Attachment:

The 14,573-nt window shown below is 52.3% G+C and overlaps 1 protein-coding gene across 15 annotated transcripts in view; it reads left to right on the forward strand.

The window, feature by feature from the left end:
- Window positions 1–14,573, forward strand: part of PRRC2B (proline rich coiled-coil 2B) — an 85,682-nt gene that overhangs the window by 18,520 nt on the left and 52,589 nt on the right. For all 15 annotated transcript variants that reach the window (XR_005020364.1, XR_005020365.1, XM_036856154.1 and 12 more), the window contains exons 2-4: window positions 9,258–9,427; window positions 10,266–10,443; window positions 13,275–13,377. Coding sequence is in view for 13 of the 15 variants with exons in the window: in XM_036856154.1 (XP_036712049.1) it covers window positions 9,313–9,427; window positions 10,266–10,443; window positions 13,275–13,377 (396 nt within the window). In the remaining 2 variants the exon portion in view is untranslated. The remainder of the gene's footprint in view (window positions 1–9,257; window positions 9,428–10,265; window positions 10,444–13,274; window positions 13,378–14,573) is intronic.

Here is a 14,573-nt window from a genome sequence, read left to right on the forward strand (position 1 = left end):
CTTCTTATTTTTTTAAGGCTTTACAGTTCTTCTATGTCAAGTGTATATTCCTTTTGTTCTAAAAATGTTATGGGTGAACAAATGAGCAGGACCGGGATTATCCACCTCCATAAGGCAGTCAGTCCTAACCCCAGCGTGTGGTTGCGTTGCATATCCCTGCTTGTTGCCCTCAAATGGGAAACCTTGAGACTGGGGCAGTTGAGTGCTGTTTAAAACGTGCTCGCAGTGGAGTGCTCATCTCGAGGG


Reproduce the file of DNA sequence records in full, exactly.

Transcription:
The 14,573-nt window shown below is 52.3% G+C and overlaps 1 protein-coding gene across 15 annotated transcripts in view; it reads left to right on the forward strand.

The window, feature by feature from the left end:
- Window positions 1–14,573, forward strand: part of PRRC2B (proline rich coiled-coil 2B) — an 85,682-nt gene that overhangs the window by 18,520 nt on the left and 52,589 nt on the right. For all 15 annotated transcript variants that reach the window (XR_005020364.1, XR_005020365.1, XM_036856154.1 and 12 more), the window contains exons 2-4: window positions 9,258–9,427; window positions 10,266–10,443; window positions 13,275–13,377. Coding sequence is in view for 13 of the 15 variants with exons in the window: in XM_036856154.1 (XP_036712049.1) it covers window positions 9,313–9,427; window positions 10,266–10,443; window positions 13,275–13,377 (396 nt within the window). In the remaining 2 variants the exon portion in view is untranslated. The remainder of the gene's footprint in view (window positions 1–9,257; window positions 9,428–10,265; window positions 10,444–13,274; window positions 13,378–14,573) is intronic.

Here is a 14,573-nt window from a genome sequence, read left to right on the forward strand (position 1 = left end):
CTTCTTATTTTTTTAAGGCTTTACAGTTCTTCTATGTCAAGTGTATATTCCTTTTGTTCTAAAAATGTTATGGGTGAACAAATGAGCAGGACCGGGATTATCCACCTCCATAAGGCAGTCAGTCCTAACCCCAGCGTGTGGTTGCGTTGCATATCCCTGCTTGTTGCCCTCAAATGGGAAACCTTGAGACTGGGGCAGTTGAGTGCTGTTTAAAACGTGCTCGCAGTGGAGTGCTCATCTCGAGGG